Don’t forget to place a link on your email address even if you have domain based email. Why? Many times your email correspondence will be forwarded to someone who is not familiar with you or your company. Placing a link to your website allows that person to visit your website even if your email address is not displayed when forwarded.

If you attend trade shows, make sure your booth has your URL listed and any handouts including promotional give-a-ways include your URL.
Mention that more information can be found on your website on any Radio advertising and include the URL in television marketing as well.

Magazines typically have a longer shelf life than many other forms of advertising. If you use magazine to advertise your company and you are not including the URL you have lost a great opportunity to speak to a prospective buyer in a much broader and effective way than to demand that they pick up the phone can call you.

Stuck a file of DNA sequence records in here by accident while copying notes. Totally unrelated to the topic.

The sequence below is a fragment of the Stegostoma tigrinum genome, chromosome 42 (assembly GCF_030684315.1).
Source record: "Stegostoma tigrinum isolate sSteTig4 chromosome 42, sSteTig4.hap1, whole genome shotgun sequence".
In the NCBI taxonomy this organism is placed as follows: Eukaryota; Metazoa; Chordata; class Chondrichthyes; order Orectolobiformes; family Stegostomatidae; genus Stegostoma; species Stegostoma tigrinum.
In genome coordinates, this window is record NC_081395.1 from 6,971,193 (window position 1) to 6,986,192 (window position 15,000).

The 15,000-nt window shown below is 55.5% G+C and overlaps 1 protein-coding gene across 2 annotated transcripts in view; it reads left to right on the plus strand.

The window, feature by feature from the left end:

If your website is not producing the results you expected, it is time to take a look at what is being communicated on and by your website and what you are doing to help drive traffic to your website. If you are not promoting your website every chance you get including at the end of an “elevator speech” you are missing opportunities to allow others to help you promote your business.

Design pitfalls: Design by Committee

We’ve all marveled at spectacularly ugly logos, or unbelievably stupid movies, or completely inexplicable web sites. And when we see these things, we wonder – who came up with that? Who thought that was a good idea?

Often, the answer is: nobody.